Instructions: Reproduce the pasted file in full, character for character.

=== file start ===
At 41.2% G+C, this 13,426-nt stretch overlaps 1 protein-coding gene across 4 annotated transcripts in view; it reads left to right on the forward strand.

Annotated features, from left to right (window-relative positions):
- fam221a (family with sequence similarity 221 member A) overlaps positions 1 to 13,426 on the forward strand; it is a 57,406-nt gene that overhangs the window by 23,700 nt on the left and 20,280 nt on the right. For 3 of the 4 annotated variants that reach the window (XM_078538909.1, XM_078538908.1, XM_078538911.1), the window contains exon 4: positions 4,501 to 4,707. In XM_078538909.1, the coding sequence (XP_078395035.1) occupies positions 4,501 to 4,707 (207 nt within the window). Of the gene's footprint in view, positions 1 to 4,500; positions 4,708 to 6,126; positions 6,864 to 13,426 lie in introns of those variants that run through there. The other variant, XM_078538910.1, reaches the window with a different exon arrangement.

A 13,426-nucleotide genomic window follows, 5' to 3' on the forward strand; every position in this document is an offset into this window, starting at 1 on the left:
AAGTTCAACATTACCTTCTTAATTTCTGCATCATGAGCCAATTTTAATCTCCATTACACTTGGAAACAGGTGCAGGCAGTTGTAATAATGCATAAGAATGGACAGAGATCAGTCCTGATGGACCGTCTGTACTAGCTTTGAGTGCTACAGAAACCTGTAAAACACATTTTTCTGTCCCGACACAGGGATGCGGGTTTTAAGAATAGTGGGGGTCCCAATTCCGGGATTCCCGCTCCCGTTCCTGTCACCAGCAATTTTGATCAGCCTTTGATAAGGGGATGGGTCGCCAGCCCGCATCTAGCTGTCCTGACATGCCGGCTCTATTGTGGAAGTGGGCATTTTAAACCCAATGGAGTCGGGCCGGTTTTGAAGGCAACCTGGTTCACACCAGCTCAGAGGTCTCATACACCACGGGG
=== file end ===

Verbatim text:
At 41.2% G+C, this 13,426-nt stretch overlaps 1 protein-coding gene across 4 annotated transcripts in view; it reads left to right on the forward strand.

Annotated features, from left to right (window-relative positions):
- fam221a (family with sequence similarity 221 member A) overlaps positions 1 to 13,426 on the forward strand; it is a 57,406-nt gene that overhangs the window by 23,700 nt on the left and 20,280 nt on the right. For 3 of the 4 annotated variants that reach the window (XM_078538909.1, XM_078538908.1, XM_078538911.1), the window contains exon 4: positions 4,501 to 4,707. In XM_078538909.1, the coding sequence (XP_078395035.1) occupies positions 4,501 to 4,707 (207 nt within the window). Of the gene's footprint in view, positions 1 to 4,500; positions 4,708 to 6,126; positions 6,864 to 13,426 lie in introns of those variants that run through there. The other variant, XM_078538910.1, reaches the window with a different exon arrangement.

A 13,426-nucleotide genomic window follows, 5' to 3' on the forward strand; every position in this document is an offset into this window, starting at 1 on the left:
AAGTTCAACATTACCTTCTTAATTTCTGCATCATGAGCCAATTTTAATCTCCATTACACTTGGAAACAGGTGCAGGCAGTTGTAATAATGCATAAGAATGGACAGAGATCAGTCCTGATGGACCGTCTGTACTAGCTTTGAGTGCTACAGAAACCTGTAAAACACATTTTTCTGTCCCGACACAGGGATGCGGGTTTTAAGAATAGTGGGGGTCCCAATTCCGGGATTCCCGCTCCCGTTCCTGTCACCAGCAATTTTGATCAGCCTTTGATAAGGGGATGGGTCGCCAGCCCGCATCTAGCTGTCCTGACATGCCGGCTCTATTGTGGAAGTGGGCATTTTAAACCCAATGGAGTCGGGCCGGTTTTGAAGGCAACCTGGTTCACACCAGCTCAGAGGTCTCATACACCACGGGG